Dr. Vicki Panaccione Replied: Thank you for writing in---dads don't usually ask for directions! Your inquiry brings up several issues, so I want to address them one at a time: • 16 year olds can, by nature, be very disrespectful. So, it isn't clear how long her behavior has been going on, if it's been since the separation, the actual divorce and/or since her coming-of-teenage. It also isn't clear the circumstances that bring out such angry comments. I suspect there is lots of hurt and fear underneath that angry front. • You say, "I'm sure she blames me…" How do you know? As adults, we tend to make many assumptions about our kids without checking them out. You could be right-on or just speaking from your own possible guilt? • Please be sure not to compare your kids' reactions with one another. Being the middle child, the only girl, the one smack-dab in her adolescent identity-crisis at the time of the separation, the nature of her past relationship with you, etc. can all impact an individual child's responses/reactions. • You are still her parent, and as such, have every right to discipline her when she is with you. Certainly, you are not in a position to levy a consequence that needs to be followed-through at the other home. However, her behavior should not be tolerated, nor should you abdicate your authority. The more you allow it, the more she will probably do it---since you continue to prove her very fear…that you really have given up being her parent. • That being said, I do not think that what your daughter needs are consequences, as much as she needs your love, understanding and willingness to really listen to her and validate her feelings. That's not the same as allowing her behavior---behavior and feelings are two different things. She has every right to ‘hate' you, be angry, fearful, feel betrayed. And, she should be allowed to have her say---with you, in private and with your undivided attention. • Most teens spend less and less time with their parents; in your situation, it's common for the kids to want to be with their peers more than their parents. • Schedule time with your daughter—just the two of you. Take her out for a meal, or to a private location where you can talk and really work through some of these issues. Send her an occasional text messages, IM's, etc. to let her know you are thinking of her---but don't invade her Facebook or MySpace. She would see that as too intrusive. Usually, even if kids don't respond, they still get the message you are trying to convey. • If you have difficulty making in-roads on your own, I would strongly suggest that you and she see a professional to help rebuild your relationship.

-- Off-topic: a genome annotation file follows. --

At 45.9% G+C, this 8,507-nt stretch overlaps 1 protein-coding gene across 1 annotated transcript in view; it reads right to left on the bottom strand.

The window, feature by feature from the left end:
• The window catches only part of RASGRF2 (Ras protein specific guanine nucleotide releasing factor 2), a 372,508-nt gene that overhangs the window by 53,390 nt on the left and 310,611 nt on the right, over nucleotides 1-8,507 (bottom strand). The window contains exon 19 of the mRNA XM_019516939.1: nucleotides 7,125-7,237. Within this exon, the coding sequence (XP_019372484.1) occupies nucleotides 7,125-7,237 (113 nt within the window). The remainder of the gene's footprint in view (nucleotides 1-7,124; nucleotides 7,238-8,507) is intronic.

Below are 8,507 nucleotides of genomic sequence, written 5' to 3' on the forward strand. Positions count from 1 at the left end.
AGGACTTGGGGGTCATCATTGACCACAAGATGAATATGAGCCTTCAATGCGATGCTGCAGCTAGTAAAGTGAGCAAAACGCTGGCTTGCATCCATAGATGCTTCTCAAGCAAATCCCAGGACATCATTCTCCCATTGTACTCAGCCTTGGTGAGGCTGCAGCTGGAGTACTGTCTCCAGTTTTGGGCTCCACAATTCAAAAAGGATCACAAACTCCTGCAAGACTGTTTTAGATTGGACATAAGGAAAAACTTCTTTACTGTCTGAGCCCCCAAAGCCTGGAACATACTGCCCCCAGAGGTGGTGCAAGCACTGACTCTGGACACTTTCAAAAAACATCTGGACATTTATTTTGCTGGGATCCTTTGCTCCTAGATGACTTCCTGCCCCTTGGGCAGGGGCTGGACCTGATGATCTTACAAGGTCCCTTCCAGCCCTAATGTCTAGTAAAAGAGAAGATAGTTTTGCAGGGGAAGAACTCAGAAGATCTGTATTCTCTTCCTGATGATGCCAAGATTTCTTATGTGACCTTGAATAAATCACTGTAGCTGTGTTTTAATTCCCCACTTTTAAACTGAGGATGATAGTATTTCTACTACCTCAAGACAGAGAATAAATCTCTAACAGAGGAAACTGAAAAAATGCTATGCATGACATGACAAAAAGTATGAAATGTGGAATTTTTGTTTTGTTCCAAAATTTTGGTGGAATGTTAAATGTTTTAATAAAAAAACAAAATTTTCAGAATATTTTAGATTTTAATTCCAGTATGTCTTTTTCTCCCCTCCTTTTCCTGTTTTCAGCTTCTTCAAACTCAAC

Posted On 2010-06-15 00:00:05